Chapter 02: Medical School and a Brief History of Medical Education in the U.S.

Title

Chapter 02: Medical School and a Brief History of Medical Education in the U.S.

Files

Loading...

Media is loading
 

Description

In this chapter, Dr. Alexanian briefly talks about his classes and then explains the accelerated program at the Dartmouth Medical School (MD '53). Dr. Alexanian also sketches the history of medical education and explains the impact of the Flexner Report in closing down a number of programs. He then compares the medical training at Dartmouth and at Harvard University and briefly discusses his internship at the University of Washington.

Identifier

Alexanian_R_01_20140415_S02

Publication Date

4-15-2014

Publisher

The University of Texas MD Anderson Cancer Center

City

Houston, Texas

Topics Covered

The Interview Subject's Story - Educational Path; Personal Background; Inspirations to Practice Science/Medicine; Understanding Cancer, the History of Science, Cancer Research; Character, Values, Beliefs, Talents

Creative Commons License

Creative Commons Attribution-Noncommercial-No Derivative Works 3.0 License
This work is licensed under a Creative Commons Attribution-Noncommercial-No Derivative Works 3.0 License.

Disciplines

History of Science, Technology, and Medicine | Oncology | Oral History

Transcript

Tacey A. Rosolowski, Ph.D:

Yeah. So tell me about the balance. So you created this liberal education for yourself. What were the classes that helped you develop your interests in the direction that they would go in, in terms of your research or your understanding of yourself as a doctor focused on patients?

Raymond Alexanian, MD:

Well, as I mentioned, even as I began high school, I intended to become a doctor or try to become a doctor, so that I followed the requirements to do that, which were in many ways interesting and challenging, but also part of my overall educational goals, so that many times the requirements were just secondary. I did not like all my science subjects.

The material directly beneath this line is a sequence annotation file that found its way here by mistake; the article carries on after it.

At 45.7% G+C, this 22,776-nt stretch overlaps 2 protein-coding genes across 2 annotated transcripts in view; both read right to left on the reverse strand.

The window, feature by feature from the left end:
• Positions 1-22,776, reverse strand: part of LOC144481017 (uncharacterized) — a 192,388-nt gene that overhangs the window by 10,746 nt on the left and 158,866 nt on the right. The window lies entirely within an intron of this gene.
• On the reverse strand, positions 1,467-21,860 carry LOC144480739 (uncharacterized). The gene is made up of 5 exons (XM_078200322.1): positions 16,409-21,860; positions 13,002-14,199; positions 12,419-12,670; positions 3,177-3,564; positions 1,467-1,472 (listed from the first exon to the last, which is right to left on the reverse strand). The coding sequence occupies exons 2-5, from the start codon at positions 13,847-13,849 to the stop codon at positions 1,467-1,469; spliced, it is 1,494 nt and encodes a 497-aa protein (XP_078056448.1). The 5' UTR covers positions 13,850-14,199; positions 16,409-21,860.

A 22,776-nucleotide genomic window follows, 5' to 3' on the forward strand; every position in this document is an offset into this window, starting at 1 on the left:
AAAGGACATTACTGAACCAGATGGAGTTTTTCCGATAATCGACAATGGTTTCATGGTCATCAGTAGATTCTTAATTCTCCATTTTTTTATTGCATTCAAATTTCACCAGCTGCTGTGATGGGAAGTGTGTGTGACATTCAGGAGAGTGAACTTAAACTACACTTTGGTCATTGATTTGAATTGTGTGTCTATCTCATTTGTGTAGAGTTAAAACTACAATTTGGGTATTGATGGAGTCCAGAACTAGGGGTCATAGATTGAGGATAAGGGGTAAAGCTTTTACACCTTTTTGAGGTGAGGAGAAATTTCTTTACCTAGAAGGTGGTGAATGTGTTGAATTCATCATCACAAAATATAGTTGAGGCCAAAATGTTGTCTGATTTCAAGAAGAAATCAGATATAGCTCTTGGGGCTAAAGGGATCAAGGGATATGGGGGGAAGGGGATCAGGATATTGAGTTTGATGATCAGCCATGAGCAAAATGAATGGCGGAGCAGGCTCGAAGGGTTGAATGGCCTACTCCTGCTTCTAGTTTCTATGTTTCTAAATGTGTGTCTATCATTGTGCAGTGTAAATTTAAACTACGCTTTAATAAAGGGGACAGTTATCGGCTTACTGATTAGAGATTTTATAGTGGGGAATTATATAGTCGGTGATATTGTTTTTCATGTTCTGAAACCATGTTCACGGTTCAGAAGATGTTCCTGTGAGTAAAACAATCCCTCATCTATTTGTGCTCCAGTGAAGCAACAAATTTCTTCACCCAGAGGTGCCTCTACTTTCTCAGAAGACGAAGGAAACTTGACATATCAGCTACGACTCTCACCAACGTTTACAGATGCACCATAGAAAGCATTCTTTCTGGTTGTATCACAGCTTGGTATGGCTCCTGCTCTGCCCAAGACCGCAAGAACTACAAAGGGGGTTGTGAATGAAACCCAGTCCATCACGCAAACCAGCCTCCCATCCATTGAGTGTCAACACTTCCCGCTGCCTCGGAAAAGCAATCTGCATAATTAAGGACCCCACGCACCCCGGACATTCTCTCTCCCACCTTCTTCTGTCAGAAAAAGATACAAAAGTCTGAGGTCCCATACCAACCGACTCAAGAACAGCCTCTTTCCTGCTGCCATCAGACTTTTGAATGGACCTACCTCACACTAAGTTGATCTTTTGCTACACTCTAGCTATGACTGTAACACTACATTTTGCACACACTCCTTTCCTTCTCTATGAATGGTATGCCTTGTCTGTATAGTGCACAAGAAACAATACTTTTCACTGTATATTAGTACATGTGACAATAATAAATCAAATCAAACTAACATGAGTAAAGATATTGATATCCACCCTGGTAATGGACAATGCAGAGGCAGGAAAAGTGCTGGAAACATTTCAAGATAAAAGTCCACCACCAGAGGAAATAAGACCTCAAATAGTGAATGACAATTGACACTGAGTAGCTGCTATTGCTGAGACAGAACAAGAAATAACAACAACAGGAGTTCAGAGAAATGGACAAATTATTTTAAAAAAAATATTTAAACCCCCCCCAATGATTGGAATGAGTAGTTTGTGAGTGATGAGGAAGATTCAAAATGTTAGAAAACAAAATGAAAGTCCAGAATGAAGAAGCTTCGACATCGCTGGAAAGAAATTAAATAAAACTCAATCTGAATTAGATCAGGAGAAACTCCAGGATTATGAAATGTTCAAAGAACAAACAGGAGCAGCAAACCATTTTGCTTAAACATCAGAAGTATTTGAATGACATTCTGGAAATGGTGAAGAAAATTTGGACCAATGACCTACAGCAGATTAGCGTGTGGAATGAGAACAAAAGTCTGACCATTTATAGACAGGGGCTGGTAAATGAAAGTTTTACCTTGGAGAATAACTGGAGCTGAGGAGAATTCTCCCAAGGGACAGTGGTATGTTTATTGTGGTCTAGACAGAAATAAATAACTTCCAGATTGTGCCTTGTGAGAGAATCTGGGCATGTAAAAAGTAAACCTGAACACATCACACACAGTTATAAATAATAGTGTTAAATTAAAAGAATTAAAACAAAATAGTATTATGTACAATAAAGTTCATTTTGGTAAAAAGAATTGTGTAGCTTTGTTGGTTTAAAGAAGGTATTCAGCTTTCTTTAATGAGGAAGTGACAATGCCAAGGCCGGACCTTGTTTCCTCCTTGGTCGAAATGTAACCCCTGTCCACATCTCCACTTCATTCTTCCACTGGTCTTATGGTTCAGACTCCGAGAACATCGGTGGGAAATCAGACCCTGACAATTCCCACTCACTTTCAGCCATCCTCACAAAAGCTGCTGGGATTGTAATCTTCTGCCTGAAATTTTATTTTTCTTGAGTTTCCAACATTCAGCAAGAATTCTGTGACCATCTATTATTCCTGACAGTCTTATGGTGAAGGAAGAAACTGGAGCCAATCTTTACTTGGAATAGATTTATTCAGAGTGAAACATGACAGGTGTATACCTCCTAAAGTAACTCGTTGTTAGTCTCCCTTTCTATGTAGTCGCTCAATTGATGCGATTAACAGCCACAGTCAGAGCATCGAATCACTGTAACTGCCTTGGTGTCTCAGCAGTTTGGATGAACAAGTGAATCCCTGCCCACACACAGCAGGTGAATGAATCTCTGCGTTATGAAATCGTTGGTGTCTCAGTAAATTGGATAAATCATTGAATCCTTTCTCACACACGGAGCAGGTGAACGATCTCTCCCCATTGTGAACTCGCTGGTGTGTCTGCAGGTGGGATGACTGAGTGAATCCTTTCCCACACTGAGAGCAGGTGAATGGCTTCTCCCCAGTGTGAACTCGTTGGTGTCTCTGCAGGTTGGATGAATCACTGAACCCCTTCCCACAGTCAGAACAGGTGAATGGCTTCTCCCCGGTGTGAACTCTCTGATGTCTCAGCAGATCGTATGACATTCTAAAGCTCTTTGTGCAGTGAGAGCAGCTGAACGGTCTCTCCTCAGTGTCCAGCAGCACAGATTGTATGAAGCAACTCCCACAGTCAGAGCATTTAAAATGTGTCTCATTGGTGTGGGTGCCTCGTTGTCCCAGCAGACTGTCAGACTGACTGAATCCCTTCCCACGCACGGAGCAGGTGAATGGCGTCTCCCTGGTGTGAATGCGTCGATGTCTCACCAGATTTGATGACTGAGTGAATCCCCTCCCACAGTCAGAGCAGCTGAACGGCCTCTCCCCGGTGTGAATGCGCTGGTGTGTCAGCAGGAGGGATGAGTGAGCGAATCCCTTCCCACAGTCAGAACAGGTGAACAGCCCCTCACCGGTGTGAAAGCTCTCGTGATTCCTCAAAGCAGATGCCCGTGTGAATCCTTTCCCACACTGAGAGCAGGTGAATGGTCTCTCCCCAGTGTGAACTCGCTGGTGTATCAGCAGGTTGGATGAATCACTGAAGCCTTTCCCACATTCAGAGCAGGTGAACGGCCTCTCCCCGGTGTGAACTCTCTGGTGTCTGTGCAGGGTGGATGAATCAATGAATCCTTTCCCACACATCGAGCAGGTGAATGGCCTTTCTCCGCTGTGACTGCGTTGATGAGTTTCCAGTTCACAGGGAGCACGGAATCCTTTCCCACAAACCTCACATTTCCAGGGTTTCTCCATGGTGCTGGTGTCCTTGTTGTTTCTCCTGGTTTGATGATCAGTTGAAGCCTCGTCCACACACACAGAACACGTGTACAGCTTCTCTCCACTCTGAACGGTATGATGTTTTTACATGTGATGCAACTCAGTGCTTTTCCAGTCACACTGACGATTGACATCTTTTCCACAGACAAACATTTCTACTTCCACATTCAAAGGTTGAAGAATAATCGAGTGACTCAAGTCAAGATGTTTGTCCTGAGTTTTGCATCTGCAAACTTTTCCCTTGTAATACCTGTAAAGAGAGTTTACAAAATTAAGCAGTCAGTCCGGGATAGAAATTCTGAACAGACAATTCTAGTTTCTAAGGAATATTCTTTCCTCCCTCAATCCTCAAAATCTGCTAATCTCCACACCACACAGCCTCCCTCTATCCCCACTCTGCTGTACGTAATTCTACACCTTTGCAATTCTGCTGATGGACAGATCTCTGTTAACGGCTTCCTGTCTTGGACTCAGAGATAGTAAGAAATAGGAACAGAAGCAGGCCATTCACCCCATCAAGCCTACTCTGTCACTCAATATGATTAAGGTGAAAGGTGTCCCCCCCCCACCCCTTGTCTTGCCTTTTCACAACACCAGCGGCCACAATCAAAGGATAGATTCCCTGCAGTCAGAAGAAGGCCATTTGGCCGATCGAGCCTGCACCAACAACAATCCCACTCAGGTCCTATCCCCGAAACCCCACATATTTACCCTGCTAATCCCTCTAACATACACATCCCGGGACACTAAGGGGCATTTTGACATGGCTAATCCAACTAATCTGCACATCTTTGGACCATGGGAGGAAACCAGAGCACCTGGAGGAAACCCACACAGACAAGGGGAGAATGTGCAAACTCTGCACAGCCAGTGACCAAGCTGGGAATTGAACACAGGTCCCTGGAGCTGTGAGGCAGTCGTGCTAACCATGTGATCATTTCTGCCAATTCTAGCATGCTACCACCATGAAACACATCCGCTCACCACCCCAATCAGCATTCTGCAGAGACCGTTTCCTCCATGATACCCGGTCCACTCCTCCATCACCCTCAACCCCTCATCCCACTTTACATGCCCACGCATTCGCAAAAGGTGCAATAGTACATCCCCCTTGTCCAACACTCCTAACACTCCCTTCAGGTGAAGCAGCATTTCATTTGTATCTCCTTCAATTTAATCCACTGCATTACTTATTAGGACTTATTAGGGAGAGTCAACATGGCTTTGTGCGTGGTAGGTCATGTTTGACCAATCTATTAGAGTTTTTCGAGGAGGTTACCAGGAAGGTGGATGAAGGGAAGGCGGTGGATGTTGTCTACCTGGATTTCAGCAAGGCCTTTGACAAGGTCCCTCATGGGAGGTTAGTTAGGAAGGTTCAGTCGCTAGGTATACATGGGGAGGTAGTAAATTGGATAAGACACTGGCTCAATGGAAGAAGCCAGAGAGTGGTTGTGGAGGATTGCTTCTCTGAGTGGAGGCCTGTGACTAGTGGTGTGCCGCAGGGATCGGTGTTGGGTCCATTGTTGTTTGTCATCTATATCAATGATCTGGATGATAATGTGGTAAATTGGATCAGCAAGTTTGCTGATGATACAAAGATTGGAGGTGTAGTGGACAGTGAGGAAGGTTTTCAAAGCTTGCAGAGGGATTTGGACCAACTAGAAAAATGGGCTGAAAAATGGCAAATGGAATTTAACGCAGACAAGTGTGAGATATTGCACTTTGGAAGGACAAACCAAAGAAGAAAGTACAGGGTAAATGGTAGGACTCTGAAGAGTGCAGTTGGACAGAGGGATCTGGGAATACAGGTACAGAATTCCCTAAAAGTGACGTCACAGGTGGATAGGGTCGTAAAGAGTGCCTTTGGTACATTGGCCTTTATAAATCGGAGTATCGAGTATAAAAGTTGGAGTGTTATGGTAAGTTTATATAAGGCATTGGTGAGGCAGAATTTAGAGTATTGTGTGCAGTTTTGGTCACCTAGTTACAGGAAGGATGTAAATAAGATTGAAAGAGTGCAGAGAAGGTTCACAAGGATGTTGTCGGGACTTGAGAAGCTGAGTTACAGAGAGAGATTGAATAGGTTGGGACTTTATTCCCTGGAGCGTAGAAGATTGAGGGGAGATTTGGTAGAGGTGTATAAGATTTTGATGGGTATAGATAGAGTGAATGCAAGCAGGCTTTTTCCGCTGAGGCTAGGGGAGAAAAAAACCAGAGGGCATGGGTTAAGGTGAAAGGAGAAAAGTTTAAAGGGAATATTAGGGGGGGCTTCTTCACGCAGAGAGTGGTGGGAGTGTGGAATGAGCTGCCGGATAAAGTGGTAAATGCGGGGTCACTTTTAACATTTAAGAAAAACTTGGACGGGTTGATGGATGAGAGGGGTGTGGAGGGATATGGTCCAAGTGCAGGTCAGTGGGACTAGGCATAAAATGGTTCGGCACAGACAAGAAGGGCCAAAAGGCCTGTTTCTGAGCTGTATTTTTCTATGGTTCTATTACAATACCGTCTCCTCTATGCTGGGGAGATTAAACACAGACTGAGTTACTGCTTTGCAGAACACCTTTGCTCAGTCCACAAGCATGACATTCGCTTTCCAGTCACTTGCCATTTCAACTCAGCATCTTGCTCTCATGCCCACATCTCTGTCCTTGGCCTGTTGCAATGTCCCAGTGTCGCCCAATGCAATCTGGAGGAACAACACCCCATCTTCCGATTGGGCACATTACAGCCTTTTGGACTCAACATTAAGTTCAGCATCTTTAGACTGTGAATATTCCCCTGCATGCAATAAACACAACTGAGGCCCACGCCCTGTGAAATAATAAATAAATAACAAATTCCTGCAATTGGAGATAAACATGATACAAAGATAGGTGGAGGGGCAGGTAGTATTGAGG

Tacey A. Rosolowski, Ph.D:

What were your favorites?

Raymond Alexanian, MD:

Well, I think in college I liked comparative anatomy, where the anatomy of different creatures, birds, reptiles, snakes, and all that are evaluated. I found that challenging. I didn't like botany. I found that boring. And I think botany was probably required because of the ancient requirements to understand all the plants and chemicals that they were the only source of in the old days, that my faculty advisors felt were important but really not important. (laughs)

Tacey A. Rosolowski, Ph.D:

Mm-hmm, yeah, so it was kind of a holdover. (laughter) Interesting. So tell me about going to medical school, when, how did you decide? So you ended up going to-you continued at Dartmouth for your MD.

Raymond Alexanian, MD:

Yes, at Dartmouth, Dartmouth had a two-year medical school in those days-

Tacey A. Rosolowski, Ph.D:

Oh, really?

Raymond Alexanian, MD:

-so that you could enter in your fourth year of undergraduate. So as a senior in college, it was combined with my first year in medical school. Now, we had had a small medical school class of twenty-four, twenty-four men, boys, and after two years, we were all required to transfer to a four-year medical school that would absorb us into their third year.

Tacey A. Rosolowski, Ph.D:

Why did they set it up that way?

Raymond Alexanian, MD:

In the history of medical education in this country, there was a more or less major change in medical school standards at the turn of the century, where several hundred medical schools were evaluated and many of them were considered to be well short of the standards required for medical school education, and so they-